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Hummm,hope i will express my question clearly.

Now i have an assembly statement string like:

movss ****,xmm0; (intel style)

After this assembly statement being executed, a piece of the process's memory changed. So **** must be the memory address, it could be something like:

DWORD PTR [eax],
DWORD PTR [eax + 0x4],
DWORD PTR [ebp - 0x4]
...Some style i have not seen, if you know that, please do tell me.

My problem is how to programmatically get the memory address through analyzing the assembly statement string.

For example: if **** to be :


Perhaps I could search the string, and find EAX register, then get the data from EAX register, maybe it is the memory address, maybe not, it depends on the Addressing System, am i right? Finally,how could i get the exact address?

share|improve this question
I don't understand what you're trying to achieve. Why can't you just stick in there your DWORD PTR [eax], what prevents you from doing just that? – Alexey Frunze Apr 28 '12 at 7:12
@Alex Actually,the assembly statement not belong to my process, i read the machine instruction from other running process's memory space,then translate it to assembly statement. I want to know that where this machine instruction writes to in the running process's memory space. – Tee Apr 28 '12 at 7:31
Then you need to have the register state of that process and disassemble its instructions. You most likely need to use some debugging and/or virtualizing tools in order to be able not only to disassemble but also know all operands at run time. – Alexey Frunze Apr 28 '12 at 7:40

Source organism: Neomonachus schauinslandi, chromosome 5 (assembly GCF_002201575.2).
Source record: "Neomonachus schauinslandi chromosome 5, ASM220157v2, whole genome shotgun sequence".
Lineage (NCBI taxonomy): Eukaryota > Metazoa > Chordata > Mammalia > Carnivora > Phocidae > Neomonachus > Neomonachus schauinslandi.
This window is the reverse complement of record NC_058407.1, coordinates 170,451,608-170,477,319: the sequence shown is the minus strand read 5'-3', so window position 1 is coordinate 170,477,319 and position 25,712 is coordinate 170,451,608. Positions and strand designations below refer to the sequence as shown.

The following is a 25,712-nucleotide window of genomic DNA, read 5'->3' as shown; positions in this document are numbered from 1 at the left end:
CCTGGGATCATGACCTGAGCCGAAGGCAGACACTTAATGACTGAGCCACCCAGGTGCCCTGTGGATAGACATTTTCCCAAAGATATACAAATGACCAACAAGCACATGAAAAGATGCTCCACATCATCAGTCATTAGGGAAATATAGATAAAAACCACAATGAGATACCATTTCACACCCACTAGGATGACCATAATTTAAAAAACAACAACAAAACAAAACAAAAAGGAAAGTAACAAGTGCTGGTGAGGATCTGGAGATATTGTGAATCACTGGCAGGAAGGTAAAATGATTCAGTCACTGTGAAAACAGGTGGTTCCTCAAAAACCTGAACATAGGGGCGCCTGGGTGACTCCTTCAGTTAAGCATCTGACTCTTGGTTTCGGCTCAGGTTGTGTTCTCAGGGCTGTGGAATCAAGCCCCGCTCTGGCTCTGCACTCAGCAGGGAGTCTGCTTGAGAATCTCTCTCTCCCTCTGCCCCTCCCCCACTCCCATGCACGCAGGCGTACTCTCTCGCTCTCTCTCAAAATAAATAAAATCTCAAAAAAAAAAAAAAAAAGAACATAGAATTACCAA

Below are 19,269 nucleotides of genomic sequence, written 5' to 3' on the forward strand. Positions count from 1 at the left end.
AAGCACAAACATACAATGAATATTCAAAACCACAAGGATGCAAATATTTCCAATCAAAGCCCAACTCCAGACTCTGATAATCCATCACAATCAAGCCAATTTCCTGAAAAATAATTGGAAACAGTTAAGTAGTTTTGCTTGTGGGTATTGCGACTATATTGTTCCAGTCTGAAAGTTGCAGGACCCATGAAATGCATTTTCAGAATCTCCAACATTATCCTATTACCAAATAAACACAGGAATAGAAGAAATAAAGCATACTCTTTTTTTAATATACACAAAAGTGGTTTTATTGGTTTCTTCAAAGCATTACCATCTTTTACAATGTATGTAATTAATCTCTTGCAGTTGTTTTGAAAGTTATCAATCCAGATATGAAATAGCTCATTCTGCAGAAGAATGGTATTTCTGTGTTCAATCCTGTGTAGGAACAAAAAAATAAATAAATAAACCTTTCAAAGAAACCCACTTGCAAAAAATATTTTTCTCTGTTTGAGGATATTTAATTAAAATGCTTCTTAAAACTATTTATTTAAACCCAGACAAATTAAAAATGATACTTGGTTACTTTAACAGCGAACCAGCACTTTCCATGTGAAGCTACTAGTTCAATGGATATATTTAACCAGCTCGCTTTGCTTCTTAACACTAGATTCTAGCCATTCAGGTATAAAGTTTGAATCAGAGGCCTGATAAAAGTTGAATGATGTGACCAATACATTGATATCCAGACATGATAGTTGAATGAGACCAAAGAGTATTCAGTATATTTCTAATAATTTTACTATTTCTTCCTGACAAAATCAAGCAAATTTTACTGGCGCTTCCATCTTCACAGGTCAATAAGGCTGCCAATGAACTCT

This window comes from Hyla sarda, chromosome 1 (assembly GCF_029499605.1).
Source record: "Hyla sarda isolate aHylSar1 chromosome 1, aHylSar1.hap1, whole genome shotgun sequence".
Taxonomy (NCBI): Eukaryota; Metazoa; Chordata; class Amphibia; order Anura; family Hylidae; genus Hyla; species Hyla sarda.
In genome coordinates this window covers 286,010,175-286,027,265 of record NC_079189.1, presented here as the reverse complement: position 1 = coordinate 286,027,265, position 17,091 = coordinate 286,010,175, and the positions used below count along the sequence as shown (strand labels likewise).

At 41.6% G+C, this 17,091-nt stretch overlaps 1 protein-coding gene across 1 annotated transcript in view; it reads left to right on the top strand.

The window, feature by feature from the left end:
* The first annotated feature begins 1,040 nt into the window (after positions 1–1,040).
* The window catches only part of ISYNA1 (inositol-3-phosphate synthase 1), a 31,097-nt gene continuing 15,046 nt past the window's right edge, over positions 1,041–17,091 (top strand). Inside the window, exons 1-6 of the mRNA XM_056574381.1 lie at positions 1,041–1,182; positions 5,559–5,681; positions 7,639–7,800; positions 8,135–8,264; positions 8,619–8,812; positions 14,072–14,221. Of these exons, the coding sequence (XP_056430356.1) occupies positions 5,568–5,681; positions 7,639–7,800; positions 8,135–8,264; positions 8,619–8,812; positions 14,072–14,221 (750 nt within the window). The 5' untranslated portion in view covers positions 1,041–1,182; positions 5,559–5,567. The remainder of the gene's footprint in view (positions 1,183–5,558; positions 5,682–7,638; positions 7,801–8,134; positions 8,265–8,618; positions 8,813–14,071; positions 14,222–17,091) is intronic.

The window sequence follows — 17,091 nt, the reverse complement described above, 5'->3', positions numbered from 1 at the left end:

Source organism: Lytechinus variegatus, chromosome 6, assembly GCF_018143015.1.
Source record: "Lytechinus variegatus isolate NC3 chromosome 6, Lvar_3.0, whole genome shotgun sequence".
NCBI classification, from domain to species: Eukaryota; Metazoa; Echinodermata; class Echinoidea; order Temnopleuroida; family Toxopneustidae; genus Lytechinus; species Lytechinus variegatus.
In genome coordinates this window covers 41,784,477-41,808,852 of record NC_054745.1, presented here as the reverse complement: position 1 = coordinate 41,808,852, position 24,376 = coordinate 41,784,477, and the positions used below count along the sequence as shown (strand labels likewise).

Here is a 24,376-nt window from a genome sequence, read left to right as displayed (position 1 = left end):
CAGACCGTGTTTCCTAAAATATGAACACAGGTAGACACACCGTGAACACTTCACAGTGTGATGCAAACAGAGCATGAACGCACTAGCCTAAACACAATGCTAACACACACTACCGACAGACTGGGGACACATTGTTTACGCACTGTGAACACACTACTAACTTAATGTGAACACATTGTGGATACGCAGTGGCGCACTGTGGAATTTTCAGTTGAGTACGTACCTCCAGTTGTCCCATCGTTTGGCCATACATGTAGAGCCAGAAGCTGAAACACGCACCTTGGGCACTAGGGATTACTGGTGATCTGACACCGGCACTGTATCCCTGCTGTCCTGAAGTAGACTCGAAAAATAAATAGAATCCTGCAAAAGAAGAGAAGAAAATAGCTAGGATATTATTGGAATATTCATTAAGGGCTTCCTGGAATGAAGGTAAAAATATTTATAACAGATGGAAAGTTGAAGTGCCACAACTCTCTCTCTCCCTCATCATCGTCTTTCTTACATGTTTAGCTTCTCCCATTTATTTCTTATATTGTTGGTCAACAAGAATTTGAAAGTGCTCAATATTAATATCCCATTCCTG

Now i could programmaticall yget the register state and could disassemble its instructions, actually i write a small debugger refer to gdb source code. But after i get the assembly statement, i don't know how to do next step =_=. – Tee Apr 28 '12 at 7:42
You read the CPU manual to see how different instructions access memory and get actual addresses from the instruction (most instructions use the MOD R/M byte optionally followed by SIB byte optionally followed by a displacement) and registers. Every [eax], [ebx+4], [ecx*4+edi+3], [bp+si] has a special encoding. You need to know if an instruction accesses memory and how. The manual has all the info about it. – Alexey Frunze Apr 28 '12 at 7:51
up vote 1 down vote accepted

Is it possible for you to use the LEA "Load Effective Address" instruction ? I'm sorry, I'm not too familiar with Intel assembly, but that's what I would try.

This may help:

Hope this helps!

share|improve this answer
Powerful instruction,any for arm? – Tee Apr 28 '12 at 7:45

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